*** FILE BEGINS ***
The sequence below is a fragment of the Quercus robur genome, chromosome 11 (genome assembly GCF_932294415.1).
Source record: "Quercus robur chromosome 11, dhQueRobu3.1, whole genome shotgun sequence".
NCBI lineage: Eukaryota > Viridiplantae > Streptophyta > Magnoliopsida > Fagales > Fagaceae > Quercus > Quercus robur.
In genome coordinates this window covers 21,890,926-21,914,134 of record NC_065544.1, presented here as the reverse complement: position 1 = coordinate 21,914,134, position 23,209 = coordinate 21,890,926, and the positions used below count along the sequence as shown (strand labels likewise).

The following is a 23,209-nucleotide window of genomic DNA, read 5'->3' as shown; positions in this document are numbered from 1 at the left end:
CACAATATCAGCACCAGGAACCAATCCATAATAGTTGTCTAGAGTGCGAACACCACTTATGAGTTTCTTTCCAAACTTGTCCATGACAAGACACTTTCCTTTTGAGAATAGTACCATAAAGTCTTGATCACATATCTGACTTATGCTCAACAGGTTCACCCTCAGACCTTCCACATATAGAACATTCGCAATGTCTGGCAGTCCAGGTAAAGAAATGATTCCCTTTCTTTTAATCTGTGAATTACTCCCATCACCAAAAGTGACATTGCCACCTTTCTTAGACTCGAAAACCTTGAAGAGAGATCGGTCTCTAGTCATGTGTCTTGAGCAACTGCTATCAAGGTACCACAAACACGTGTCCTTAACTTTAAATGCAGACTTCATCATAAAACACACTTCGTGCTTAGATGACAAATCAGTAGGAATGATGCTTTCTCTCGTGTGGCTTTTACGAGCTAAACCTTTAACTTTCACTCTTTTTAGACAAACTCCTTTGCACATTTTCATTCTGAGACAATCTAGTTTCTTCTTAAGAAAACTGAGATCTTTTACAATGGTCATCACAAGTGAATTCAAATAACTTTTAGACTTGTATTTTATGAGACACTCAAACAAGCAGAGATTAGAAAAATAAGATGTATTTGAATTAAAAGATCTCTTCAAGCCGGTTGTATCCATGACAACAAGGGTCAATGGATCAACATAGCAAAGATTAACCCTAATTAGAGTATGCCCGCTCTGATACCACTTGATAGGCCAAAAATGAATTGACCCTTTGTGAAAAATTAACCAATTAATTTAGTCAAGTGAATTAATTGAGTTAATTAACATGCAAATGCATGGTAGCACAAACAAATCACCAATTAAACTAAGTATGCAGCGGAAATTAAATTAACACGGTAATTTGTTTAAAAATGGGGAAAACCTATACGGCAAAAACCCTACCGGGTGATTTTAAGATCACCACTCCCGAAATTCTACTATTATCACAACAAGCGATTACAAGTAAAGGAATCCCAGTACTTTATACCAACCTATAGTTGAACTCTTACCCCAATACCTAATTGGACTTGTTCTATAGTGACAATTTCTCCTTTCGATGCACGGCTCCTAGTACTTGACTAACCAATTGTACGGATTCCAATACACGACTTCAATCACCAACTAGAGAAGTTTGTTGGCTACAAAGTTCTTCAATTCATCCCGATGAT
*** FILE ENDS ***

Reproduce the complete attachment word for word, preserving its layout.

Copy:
The sequence below is a fragment of the Quercus robur genome, chromosome 11 (genome assembly GCF_932294415.1).
Source record: "Quercus robur chromosome 11, dhQueRobu3.1, whole genome shotgun sequence".
NCBI lineage: Eukaryota > Viridiplantae > Streptophyta > Magnoliopsida > Fagales > Fagaceae > Quercus > Quercus robur.
In genome coordinates this window covers 21,890,926-21,914,134 of record NC_065544.1, presented here as the reverse complement: position 1 = coordinate 21,914,134, position 23,209 = coordinate 21,890,926, and the positions used below count along the sequence as shown (strand labels likewise).

The following is a 23,209-nucleotide window of genomic DNA, read 5'->3' as shown; positions in this document are numbered from 1 at the left end:
CACAATATCAGCACCAGGAACCAATCCATAATAGTTGTCTAGAGTGCGAACACCACTTATGAGTTTCTTTCCAAACTTGTCCATGACAAGACACTTTCCTTTTGAGAATAGTACCATAAAGTCTTGATCACATATCTGACTTATGCTCAACAGGTTCACCCTCAGACCTTCCACATATAGAACATTCGCAATGTCTGGCAGTCCAGGTAAAGAAATGATTCCCTTTCTTTTAATCTGTGAATTACTCCCATCACCAAAAGTGACATTGCCACCTTTCTTAGACTCGAAAACCTTGAAGAGAGATCGGTCTCTAGTCATGTGTCTTGAGCAACTGCTATCAAGGTACCACAAACACGTGTCCTTAACTTTAAATGCAGACTTCATCATAAAACACACTTCGTGCTTAGATGACAAATCAGTAGGAATGATGCTTTCTCTCGTGTGGCTTTTACGAGCTAAACCTTTAACTTTCACTCTTTTTAGACAAACTCCTTTGCACATTTTCATTCTGAGACAATCTAGTTTCTTCTTAAGAAAACTGAGATCTTTTACAATGGTCATCACAAGTGAATTCAAATAACTTTTAGACTTGTATTTTATGAGACACTCAAACAAGCAGAGATTAGAAAAATAAGATGTATTTGAATTAAAAGATCTCTTCAAGCCGGTTGTATCCATGACAACAAGGGTCAATGGATCAACATAGCAAAGATTAACCCTAATTAGAGTATGCCCGCTCTGATACCACTTGATAGGCCAAAAATGAATTGACCCTTTGTGAAAAATTAACCAATTAATTTAGTCAAGTGAATTAATTGAGTTAATTAACATGCAAATGCATGGTAGCACAAACAAATCACCAATTAAACTAAGTATGCAGCGGAAATTAAATTAACACGGTAATTTGTTTAAAAATGGGGAAAACCTATACGGCAAAAACCCTACCGGGTGATTTTAAGATCACCACTCCCGAAATTCTACTATTATCACAACAAGCGATTACAAGTAAAGGAATCCCAGTACTTTATACCAACCTATAGTTGAACTCTTACCCCAATACCTAATTGGACTTGTTCTATAGTGACAATTTCTCCTTTCGATGCACGGCTCCTAGTACTTGACTAACCAATTGTACGGATTCCAATACACGACTTCAATCACCAACTAGAGAAGTTTGTTGGCTACAAAGTTCTTCAATTCATCCCGATGAT